Authorea

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= a platform that helps scientists draft, collaborate on, share, and publish academic articles: lets you write articles collaboratively online and it renders them in HTML5, right inside your browser. [1] ;

URL = https://www.authorea.com/


Interview

Nathan Jenkins, cofounder, interviewed by

How did you come up with the idea for Authorea?

I had left my post-doc. I was going to leave for a year. I just planned on playing guitar and going climbing. Then Alberto [Pepe, Authorea cofounder] came down for a visit to New York. We had a long talk about open science. He mentioned an idea of starting Authorea, which we did not name at the time. The idea was really when you publish a paper, for example, if you write a simulation on the traffic in New York, or, in my case, you fit a superconductor in spectrum, you have some source data. You have some analytical code, and you have a model. You represent that model with code, and you apply that to the data. That gives your best fit, which is what you publish.

Every scientist that I know has gone through and picked out the points on the curve with various tools to do this. It's quite a tedious little task, but you have some software to do that because people are not sharing their source data.


We hear a lot about the open science movement, which is about giving everyone access to this data. Why is it a bad thing that the data just sits there and dies?

This is bad because you might have an idea but you might not have this data set. You might want to look at combinations of data sets. There's lot of different things. Even though I'm the one who takes the data, there's no reason that I have all the ideas on how to analyze it. If you just gave it away for free, it would already be an improvement because any further contributions are just icing on the cake if what we want is to know more in science.

Obviously, people are worried about advancing their career. People are not so much worried about advancing science, but making sure that they have a job.


So how does Authorea address these issues?

My one-liner is we’re Google Docs meets GitHub for science.


Why does science need a Google Docs or a GitHub?

Most of hard sciences is using LaTeX as a markup language. There have been people who’ve tried to change that in the past. They said let's modify the PDF, and make all this interactivity possible inside the PDF. Now, you run in a lot of problems because you're working with a proprietary format. It's complicated. It's already made a lot of decisions. PDFs do a lot more than just publishing a research article.

Our main backend is Ruby on Rails. What I really like with that is there's been constraints placed upon you. You follow these rules; you get all this stuff for free. I like this idea of constraint.

LaTeX is totally open-ended. You can do whatever you want in LaTeX. Nobody ever uses any of this, but it means that you can compile your paper, and it might crash, and you get some totally non-obvious error.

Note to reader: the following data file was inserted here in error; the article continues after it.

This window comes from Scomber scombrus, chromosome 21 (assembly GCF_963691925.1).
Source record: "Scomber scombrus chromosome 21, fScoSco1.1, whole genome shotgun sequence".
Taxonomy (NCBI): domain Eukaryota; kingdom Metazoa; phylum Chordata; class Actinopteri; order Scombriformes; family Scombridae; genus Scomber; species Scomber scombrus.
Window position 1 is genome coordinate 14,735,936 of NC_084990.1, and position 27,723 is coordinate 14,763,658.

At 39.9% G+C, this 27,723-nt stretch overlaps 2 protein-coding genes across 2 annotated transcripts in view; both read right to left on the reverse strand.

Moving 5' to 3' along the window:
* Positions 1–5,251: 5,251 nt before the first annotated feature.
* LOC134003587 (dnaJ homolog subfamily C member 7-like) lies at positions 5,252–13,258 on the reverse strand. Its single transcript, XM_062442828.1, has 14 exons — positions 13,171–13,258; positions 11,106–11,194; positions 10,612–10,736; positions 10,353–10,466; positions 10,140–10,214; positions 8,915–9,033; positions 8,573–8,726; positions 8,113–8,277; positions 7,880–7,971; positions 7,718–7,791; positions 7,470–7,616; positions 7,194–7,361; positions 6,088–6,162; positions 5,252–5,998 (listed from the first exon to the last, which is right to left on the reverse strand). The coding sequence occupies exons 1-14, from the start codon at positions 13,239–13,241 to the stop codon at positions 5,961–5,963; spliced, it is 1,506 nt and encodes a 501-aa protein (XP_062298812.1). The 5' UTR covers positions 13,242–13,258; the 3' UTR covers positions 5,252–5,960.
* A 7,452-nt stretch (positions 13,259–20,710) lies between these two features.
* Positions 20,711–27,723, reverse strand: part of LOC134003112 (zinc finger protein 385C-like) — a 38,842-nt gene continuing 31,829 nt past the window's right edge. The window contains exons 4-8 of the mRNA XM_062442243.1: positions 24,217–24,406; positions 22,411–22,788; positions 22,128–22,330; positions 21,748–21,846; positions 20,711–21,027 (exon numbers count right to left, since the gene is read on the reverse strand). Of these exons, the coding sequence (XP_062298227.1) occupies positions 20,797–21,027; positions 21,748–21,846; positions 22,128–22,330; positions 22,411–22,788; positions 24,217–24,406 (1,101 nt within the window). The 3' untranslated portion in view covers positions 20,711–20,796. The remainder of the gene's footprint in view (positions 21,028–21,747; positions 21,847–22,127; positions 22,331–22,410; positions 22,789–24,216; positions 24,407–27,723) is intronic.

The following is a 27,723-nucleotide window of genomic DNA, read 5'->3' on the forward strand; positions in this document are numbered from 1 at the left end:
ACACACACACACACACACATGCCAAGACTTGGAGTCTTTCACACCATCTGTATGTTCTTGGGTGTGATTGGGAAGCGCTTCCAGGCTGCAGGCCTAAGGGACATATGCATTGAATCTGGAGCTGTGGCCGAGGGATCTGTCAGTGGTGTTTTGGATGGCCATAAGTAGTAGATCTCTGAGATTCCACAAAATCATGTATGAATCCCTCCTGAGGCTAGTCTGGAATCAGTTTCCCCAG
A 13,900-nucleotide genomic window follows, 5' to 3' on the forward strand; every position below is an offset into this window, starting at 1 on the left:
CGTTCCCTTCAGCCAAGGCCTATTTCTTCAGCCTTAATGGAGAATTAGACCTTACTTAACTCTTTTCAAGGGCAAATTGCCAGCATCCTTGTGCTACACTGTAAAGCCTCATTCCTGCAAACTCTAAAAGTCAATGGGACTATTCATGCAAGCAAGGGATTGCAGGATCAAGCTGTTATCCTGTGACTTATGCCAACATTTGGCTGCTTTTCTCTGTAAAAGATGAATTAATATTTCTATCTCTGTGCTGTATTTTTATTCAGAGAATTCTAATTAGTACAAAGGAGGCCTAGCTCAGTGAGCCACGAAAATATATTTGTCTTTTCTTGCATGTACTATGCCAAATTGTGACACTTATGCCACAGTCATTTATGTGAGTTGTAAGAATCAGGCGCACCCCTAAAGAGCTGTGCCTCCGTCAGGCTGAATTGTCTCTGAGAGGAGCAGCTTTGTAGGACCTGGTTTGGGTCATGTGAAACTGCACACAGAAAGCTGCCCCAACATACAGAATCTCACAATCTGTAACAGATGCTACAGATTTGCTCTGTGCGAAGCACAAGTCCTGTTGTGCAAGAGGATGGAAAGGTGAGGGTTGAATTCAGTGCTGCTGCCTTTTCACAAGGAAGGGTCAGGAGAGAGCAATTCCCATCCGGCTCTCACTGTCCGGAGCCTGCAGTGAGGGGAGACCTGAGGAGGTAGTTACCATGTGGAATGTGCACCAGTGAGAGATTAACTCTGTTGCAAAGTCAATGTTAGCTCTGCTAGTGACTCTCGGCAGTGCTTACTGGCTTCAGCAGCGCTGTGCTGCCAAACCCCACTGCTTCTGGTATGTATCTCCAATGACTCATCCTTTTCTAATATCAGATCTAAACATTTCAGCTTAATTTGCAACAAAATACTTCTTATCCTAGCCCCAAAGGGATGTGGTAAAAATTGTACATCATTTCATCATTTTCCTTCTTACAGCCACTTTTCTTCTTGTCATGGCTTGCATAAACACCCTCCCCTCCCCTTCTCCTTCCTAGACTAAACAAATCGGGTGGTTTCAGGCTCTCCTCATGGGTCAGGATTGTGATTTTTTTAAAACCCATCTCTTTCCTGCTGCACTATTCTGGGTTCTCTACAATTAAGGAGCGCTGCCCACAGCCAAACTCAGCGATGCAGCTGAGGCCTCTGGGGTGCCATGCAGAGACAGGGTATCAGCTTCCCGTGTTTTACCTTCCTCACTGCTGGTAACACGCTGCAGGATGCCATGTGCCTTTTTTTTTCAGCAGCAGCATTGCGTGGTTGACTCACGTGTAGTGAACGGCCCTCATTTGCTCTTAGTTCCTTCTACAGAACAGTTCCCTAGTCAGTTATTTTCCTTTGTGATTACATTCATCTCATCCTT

It's complicated, but we're writing research papers and no one ever needs to write text that goes around some arbitrary vector. It doesn't happen. If you remove that, things get simpler and you can start thinking of doing more.

That's the mode we set on. We said we want interactive figures. Let's just make the decisions that make that possible, and not make all the decisions right away. The decision that makes that possible means that the figures are no longer included in the LaTeX sources. They're pulled out. If you import a document into Authorea, that's a LaTeX file. It's going to take all the figures and for each figure, it's going to make a directory. The directory introduces a very simple constraint. There's a size file. There's a caption file. There's either the figure or there's some HTML that has some JavaScript in it and some data files.


So everything becomes a structured Git directory?

Everything is stored in Git at the moment. There's a file that’s called layout. The layout file lists the elements that are going to be in the article. Currently, this means some content or a figure, which can be in LaTeX or Markdown. Two possibilities.


If it’s totally open like that, how do you make money?

We are charging. I'm saying if you have your stuff on Authorea, you should always to be able to get it back. Our philosophy: We want people to be reassured that if we go under, you can get everything back. If we get sold for some reason, you can get everything back. You can jump ship easily. Everybody has problems with lots of web services where you can’t get your stuff. We are trying to be a business. For users, we’re similar to GitHub’s pricing model and philosophy. We limit the number of private articles you can have, but if you write an article from scratch in the open, that’s free forever.


So you have this concept of open articles? In a way, it sounds like you’re trying to be a repository yourself--not in the Git sense, but similar to arXiv or something like that?

That is actually the exact term I was going to use. We want to be a better arXiv. ArXiv is great--it’s been a great service for a long time--but I don’t feel like it’s changing fast enough. You can do a lot more. Once you publish, with traditional publishers, there’s a lot of constraints that they have to live with because they’re big companies. We’re small. We can do whatever we want. As long as users are happy, people find interesting content, that’s great.

In the short term or in the medium term, I think being a better arXiv is valuable. We don’t want to tell people that if you write your article on Authorea, you have to publish on Authorea because it’s important to go and publish in Nature and Science or wherever you publish, but we want to be a better pre-publishing server." (http://www.fastcolabs.com/3016677/can-the-github-for-science-convince-researchers-to-open-source-their-data)